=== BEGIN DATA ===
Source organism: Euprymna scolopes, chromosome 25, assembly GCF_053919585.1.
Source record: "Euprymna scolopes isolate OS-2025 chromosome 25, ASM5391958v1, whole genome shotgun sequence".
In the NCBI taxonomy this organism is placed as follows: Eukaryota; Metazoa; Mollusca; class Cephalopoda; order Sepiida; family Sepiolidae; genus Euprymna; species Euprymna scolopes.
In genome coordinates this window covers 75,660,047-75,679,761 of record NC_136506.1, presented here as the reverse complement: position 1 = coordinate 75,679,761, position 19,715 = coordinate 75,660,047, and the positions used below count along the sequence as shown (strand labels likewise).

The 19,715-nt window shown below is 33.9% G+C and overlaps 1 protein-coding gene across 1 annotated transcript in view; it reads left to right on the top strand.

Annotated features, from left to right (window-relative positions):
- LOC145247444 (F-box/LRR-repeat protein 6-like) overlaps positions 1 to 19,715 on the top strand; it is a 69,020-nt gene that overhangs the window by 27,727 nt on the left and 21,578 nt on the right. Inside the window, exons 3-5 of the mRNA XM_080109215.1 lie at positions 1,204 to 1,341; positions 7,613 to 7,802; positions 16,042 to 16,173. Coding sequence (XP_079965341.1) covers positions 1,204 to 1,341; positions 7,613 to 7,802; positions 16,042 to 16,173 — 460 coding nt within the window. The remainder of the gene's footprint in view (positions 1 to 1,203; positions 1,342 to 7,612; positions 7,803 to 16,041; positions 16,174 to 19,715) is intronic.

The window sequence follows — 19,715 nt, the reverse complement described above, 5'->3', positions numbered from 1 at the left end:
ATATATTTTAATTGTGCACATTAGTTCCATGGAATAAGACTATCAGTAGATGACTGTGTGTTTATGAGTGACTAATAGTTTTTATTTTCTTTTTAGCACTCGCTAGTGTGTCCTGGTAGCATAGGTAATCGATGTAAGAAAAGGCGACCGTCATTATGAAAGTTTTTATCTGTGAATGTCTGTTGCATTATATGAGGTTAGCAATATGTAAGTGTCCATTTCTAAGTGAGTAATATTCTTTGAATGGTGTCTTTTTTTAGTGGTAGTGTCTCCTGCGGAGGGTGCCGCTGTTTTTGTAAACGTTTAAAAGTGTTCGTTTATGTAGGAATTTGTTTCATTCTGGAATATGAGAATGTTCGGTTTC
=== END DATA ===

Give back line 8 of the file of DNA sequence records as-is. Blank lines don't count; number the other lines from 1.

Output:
The window sequence follows — 19,715 nt, the reverse complement described above, 5'->3', positions numbered from 1 at the left end: